Efflorescence in Basement


  #1  
Old 10-03-14, 01:36 PM
J
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Efflorescence in Basement

Efflorescence

My painted basement wall has what I think is efflorescence on some walls. I steel brushed and washed with bleach and water.

1. Is bleach and water okay to wash with?

I want to put on whatever is recommended to prevent the problem of reoccurring. A contract painter said he uses an oil base primer and then paint.

2. If I decide to repaint the wall, what process should I follow?

3. If I do not paint, what clear product can I use on the efflorescence areas?

4. Whatever correction I use, is it necessary to do it on areas that do not have efflorescence?

Thanks,
Jerry
10/3/14
 
  #2  
Old 10-03-14, 01:58 PM
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1. Yes but you probably didn't need the bleach.
2., 3. 4. This needs to be addressed from the outside with gutters, grading and downspout extensions moving water away from your foundation, not by painting the inside wall.
 
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Old 10-03-14, 02:30 PM
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Efflorescence is caused by moisture migrating thru masonry. While applying coatings like Drylok can help, it is always best to address the moisture issue from the exterior! Drylok isn't formulated to be applied over painted masonry.
 
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Old 10-03-14, 02:31 PM
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Hello Mitch

Thanks for your input. As best I can tell I should meet all the outside requirements you mentioned. However, I do have outside basement window wells that could be contributing to the problem.

As you probably know, there are products on the market that will block water from entering the foundation. So, I was hoping that I could find a process that would block (or hinder) the efflorescence from forming.

Jerry
 
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Old 10-03-14, 02:35 PM
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Hi Jerry,
Efflorescence is the symptom you see, not the problem. The problem is moisture outside or below the concrete has found a way into the concrete and will keep looking for a way to escape, or evaporate in the case you have. Even if you found a perfect sealing material for the inside, that moisture will still move through your walls looking for a surface where it can escape.

Unfortunately, as in many homes, the solution should have implemented when the building/foundation was built. Reducing the moisture content of the soil around the house with improved drainage is a first step.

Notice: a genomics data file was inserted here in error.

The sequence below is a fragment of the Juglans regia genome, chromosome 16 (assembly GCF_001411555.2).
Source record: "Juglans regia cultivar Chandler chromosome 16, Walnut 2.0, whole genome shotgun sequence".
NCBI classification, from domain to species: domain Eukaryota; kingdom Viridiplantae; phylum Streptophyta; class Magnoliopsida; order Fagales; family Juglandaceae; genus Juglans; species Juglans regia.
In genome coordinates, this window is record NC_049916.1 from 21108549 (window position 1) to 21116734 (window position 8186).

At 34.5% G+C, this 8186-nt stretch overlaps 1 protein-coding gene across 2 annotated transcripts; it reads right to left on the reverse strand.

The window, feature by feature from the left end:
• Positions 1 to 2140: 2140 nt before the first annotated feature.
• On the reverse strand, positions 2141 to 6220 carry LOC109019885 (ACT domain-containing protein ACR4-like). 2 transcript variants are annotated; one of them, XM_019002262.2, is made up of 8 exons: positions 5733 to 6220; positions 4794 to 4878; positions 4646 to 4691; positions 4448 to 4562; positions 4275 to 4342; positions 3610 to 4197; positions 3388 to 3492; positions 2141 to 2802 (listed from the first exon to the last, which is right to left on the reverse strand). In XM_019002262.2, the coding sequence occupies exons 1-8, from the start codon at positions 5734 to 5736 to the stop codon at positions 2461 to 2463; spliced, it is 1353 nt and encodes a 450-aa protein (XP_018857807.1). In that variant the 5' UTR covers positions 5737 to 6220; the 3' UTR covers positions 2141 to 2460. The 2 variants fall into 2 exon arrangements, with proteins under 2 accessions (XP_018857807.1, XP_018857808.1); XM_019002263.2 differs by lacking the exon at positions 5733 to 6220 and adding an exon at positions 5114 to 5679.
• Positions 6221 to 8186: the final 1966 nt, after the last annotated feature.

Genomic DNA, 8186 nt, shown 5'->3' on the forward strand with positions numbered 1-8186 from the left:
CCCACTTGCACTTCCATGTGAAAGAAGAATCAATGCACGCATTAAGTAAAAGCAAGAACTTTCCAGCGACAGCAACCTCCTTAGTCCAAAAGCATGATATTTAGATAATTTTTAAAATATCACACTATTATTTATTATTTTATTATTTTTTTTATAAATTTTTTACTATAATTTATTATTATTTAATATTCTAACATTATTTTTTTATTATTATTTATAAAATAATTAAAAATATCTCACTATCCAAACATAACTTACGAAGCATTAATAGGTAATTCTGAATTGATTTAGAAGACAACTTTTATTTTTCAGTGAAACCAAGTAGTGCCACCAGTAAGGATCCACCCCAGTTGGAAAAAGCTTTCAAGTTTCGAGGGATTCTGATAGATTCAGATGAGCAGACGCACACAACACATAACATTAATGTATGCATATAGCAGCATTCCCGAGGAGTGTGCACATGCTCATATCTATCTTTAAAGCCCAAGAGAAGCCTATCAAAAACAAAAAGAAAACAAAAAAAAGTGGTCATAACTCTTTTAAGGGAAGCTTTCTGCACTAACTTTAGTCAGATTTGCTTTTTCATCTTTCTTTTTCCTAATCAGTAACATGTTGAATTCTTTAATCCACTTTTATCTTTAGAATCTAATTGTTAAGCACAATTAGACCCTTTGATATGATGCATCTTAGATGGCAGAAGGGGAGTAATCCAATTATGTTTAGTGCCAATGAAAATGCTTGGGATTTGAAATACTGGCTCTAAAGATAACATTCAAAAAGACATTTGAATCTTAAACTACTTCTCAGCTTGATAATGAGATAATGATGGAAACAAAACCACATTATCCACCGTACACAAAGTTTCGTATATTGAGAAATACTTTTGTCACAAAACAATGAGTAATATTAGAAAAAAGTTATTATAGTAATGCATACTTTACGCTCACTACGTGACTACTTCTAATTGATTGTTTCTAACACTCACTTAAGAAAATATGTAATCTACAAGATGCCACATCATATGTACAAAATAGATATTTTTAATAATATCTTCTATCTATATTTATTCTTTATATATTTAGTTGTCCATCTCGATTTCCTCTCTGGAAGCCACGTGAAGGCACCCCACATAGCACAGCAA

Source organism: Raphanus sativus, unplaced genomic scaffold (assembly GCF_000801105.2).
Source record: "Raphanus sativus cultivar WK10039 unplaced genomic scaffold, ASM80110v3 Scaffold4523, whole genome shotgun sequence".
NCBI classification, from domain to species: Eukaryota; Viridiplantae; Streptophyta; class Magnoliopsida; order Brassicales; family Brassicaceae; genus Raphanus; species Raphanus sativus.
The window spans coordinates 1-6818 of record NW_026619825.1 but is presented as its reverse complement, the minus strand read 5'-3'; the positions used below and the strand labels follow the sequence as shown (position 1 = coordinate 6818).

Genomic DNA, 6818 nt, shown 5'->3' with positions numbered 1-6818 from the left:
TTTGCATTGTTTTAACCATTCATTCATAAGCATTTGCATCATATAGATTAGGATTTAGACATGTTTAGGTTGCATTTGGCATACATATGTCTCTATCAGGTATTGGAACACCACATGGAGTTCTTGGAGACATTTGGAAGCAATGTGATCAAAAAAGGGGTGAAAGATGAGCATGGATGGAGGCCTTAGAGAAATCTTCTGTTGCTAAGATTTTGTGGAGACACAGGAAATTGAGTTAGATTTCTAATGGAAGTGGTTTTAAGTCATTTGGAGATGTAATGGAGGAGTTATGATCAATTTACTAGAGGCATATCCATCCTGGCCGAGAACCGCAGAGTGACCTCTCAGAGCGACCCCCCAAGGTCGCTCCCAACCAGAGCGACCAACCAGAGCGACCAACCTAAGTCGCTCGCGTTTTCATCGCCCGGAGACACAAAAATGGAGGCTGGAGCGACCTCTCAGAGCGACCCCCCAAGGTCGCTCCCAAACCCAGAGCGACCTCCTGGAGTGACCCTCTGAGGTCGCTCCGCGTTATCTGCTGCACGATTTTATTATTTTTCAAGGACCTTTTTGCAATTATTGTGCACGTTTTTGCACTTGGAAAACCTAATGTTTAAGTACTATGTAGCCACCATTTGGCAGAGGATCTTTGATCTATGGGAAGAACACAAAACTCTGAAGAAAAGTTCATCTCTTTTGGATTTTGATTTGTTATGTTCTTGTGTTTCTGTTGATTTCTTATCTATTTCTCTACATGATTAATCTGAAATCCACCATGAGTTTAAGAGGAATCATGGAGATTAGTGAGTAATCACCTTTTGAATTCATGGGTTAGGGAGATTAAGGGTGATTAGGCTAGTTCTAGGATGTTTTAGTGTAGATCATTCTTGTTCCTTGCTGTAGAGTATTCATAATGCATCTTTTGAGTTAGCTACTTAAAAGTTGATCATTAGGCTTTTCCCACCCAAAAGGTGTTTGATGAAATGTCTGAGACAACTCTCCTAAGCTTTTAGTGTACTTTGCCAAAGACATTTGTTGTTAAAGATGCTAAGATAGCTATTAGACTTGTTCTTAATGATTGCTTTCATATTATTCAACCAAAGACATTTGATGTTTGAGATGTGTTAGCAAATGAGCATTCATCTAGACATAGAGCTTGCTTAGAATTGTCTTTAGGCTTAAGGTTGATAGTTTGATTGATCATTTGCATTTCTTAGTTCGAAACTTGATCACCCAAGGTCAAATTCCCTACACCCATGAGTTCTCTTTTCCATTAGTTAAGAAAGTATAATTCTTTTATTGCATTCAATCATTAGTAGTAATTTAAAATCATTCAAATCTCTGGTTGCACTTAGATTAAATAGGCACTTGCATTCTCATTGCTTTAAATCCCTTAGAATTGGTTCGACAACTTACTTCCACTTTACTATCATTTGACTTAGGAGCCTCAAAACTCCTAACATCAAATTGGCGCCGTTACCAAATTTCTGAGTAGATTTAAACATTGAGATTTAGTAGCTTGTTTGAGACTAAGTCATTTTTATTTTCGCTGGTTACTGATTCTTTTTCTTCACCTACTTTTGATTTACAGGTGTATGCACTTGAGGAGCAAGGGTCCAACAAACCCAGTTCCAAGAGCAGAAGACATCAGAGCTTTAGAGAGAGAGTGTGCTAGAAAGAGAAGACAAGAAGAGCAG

Fortunately, this is not a fast moving problem, so small steps can be taken and results monitored. As for cleaning off what is there, it is just minerals from the soil, water and a brush should do the trick.

I've added a link on Efflorescence and spalling. Note the comment about moisture being able to travel several miles through concrete .
Bud
How it works: Efflorescence and spalling - Fine Homebuilding Article
 
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Old 10-03-14, 02:38 PM
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there are products on the market that will block water from entering the foundation
Yes, and they are applied on the outside, not the inside.
 
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Old 10-03-14, 04:05 PM
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Thanks Bud and all -

I was hoping for a simpler solution.

Jerry
 
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Old 10-03-14, 06:17 PM
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When it comes to moisture and migration, there is never a simple and fast solution. Usually it is not just a different material, although some companies have used it as an advertising claim.

I have seen interior walls in buildings with efflorescence bad enough to blow off the paint on a concrete block wall. Moisture can always migrate upward and a poorly selected paint (often oil based) applied to thick or too many coats of a breathing paint can easily be blown off by the formation of crystals that can ruin many materials.
 
  #9  
Old 10-07-14, 02:27 AM
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xypex or kryton come to mind,,, so does drylok but that's all - just comes to mind,,, if you want something that doesn't work, impo, try the latter avail @ any apron/vest store,,, if you want a pro material, use the former,,, don't complain about difference in price, either

obviously the best solution's to be found on the exterior,,, NOTHING is simple in life IF you've accumulated much of value OR you value yourself
 
 

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